The PivotDesk Blog


PivotDesk Event Q&A: What’s In a Pitch?

Soon after launching Been There, Done That, we heard from many of you that you wanted more — more coaching, more resources, and more access to the network of entrepreneurs PivotDesk has built.

So, we started to host events designed to give you just that…more!

Rather than limit the benefits of these events to attendees only, we’ll be sharing the key insights we covered live, right here on the blog.

Keep an eye out for more PivotDesk event recaps coming soon.

Breakfast Without the BS at Skillshare

A morning of raw advice that really matters when you’re in the trenches of building a business

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The art of the pitch

Q: How do you tell your story/your pitch?

D: I always advise people to first, hone in on emotion. Your goal should be to imprint a memory on your audience by appealing to their pain — their emotion, not their sense of logic.

The overarching goal of your pitch should be to imprint a memory. People make decisions based on emotion, then they use logic to justify their decisions.

You need to identify the pain your service/product addresses, then draw the connection for your audience.

Here’s the basic framework I use for crafting a pitch:

For… (target audience)

Who… (pain point)

Company Name… (solution provided)

As opposed to… (competitive company/solution/alternative)

We… (differentiation)

Once you’ve crafted this key message, the rest is practice, revision and more practice.

If you want to dive deeper into the topic of pitching, check out a blog post I wrote here.

Finding the right soulmate (or co-founder)

Q: Beyond domain expertise, what are the qualities in good partners and bad partners to look out for? Specifically a co-founder, or someone you’re looking to help grow the business to scale?

D: First, ask yourself what you suck at, then hire to cover those weaknesses. When it comes to a co-founder, the more important things to think about are:

– Do I like this person?

– Can I talk to this person?

– Do I respect this person?

– Is this a person I can argue with but leave the argument with respect and understanding regardless how that argument goes?

Every day is hard, so having someone as your partner is a really important aspect in not feeling alone. It is similar to a marriage, (and just as hard to dissolve).

Focus on right now. Don’t hire a VP of Marketing before you need one, don’t hire a VP of Sales until you’ve sold and understand what that sale looks like. Don’t hire a full time VP of Finance if you can get by with a part-time bookkeeper. Don’t get ahead of yourself. Then use specific objectives to measure the hires that you do make. It’s a conversation. An honest, specific, and clear conversation so you both understand the goals you have set.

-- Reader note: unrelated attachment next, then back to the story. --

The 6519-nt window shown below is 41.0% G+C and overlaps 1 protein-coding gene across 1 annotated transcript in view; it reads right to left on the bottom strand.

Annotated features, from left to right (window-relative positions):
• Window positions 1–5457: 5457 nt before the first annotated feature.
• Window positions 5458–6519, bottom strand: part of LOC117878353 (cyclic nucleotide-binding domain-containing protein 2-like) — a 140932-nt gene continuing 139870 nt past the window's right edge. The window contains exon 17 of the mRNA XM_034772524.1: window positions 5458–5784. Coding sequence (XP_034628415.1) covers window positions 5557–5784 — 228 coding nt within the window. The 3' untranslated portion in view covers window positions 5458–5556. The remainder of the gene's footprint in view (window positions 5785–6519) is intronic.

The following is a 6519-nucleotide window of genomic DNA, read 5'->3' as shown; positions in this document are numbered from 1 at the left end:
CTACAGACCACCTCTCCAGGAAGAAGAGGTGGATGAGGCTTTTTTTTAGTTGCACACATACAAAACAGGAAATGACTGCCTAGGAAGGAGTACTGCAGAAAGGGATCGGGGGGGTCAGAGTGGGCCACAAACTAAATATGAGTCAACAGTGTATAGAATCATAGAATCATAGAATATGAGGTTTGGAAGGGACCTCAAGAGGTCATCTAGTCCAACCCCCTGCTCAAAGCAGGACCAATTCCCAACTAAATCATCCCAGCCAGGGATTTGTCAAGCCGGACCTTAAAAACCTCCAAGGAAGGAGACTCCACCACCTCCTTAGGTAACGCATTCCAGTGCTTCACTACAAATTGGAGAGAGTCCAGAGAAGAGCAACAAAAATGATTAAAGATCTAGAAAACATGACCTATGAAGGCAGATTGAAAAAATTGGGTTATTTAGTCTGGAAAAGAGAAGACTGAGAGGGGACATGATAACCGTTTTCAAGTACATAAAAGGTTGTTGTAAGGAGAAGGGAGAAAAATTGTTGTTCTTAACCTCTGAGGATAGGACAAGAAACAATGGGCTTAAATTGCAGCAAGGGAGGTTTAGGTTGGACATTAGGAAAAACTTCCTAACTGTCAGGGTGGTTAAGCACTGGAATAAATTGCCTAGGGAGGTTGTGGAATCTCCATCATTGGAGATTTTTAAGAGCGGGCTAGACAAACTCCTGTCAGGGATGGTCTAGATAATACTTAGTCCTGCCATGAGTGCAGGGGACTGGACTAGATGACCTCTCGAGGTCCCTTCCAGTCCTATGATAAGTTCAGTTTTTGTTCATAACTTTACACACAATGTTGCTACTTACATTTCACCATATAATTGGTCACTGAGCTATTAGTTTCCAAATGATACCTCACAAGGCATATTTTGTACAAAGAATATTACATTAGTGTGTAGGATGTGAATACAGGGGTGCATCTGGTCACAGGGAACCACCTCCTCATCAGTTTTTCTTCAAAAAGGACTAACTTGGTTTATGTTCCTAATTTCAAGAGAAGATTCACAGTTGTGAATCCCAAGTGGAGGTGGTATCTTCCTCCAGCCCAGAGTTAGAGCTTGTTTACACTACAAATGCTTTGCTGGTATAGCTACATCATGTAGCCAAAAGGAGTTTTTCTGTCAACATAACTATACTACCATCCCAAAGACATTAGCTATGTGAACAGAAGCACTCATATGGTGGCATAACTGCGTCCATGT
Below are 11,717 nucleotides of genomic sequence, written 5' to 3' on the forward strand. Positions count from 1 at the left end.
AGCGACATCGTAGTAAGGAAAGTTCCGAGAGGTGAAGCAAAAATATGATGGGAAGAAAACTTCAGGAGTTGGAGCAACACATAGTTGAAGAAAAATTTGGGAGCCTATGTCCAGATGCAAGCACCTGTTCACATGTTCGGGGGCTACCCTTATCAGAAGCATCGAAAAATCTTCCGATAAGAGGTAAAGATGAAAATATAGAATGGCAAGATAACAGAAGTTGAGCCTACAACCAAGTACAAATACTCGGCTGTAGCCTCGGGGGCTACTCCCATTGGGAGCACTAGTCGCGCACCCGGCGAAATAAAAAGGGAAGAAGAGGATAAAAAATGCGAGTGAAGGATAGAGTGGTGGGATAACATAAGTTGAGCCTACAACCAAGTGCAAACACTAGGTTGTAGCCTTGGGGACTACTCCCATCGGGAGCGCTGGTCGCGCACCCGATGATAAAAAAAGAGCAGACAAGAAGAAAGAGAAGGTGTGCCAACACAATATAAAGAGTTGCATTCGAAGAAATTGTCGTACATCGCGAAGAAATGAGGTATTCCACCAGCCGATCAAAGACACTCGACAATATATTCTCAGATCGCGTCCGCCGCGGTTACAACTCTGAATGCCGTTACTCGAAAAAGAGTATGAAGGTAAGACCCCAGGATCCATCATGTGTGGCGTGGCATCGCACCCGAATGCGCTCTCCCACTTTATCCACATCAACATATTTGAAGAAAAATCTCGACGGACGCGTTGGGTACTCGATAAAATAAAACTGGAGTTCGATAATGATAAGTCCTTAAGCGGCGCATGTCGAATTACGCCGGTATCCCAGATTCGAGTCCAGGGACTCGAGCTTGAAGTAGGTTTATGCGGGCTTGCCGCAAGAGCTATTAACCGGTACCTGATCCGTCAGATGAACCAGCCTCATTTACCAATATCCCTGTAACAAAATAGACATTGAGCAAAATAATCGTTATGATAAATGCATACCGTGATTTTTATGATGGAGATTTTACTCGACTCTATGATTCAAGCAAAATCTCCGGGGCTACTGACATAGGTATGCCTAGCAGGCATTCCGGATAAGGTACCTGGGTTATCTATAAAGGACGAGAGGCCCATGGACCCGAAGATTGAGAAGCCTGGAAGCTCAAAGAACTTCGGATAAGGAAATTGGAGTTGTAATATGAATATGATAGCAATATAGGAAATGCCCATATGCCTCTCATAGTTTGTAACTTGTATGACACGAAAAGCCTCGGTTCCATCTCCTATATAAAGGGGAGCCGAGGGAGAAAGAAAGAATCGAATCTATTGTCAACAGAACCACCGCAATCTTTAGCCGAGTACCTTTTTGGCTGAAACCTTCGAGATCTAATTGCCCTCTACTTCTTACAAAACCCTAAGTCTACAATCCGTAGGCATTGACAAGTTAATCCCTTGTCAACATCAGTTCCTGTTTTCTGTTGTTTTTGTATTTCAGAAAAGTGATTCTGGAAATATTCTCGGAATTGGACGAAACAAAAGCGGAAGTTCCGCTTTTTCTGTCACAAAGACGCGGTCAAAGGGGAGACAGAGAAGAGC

Q: To the point of knowing your priorities and knowing what you’re good at — how do you prioritize tasks in the early stages of the business?

D: It’s always a case of ‘The chicken or the egg?’ Assume that your business can always be better. There will always be small chances to improve your product that may not happen if they aren’t at the top of the priority list. For example, with PivotDesk, you can’t share a host posting on social media through our product. You have to copy and paste the URL to share on social. It’s crazy, we’re 4 years in and this is not a feature! Adding this feature has been low on the priority list because there are other projects that will produce a higher return. Just because you can add a feature to your product, does not mean it is the best use of your team’s time or resources.

You need to ask yourself, ‘what do I absolutely have to accomplish in the next 3 months?’ and work backward from there. People think companies always trend up and to the right but the reality is that you will plateau, and when you do, make sure you understand why. It is important to have a deep understanding of your business so you can confidently align your priorities.

Accelerator programs

Q: How critical was Techstars to PivotDesk’s success?

D: I would like to think I could have done this without Techstars, but in all honesty, I accomplished more in 3 months through Techstars than I would have on my own in a year. While it may usually take a week or even a month to connect with great mentors and gather new information, with this program you have access right at your fingertips. You will be introduced to people to whom you would normally have to fight to get introductions. These connections and relationships will be crucial in building your business in the early stages and beyond. If I were to ever start another business, I would apply to Techstars all over again.

Want to attend a Breakfast Without the BS event live with David? If you’re in the NYC area click here to request a spot at our next event.

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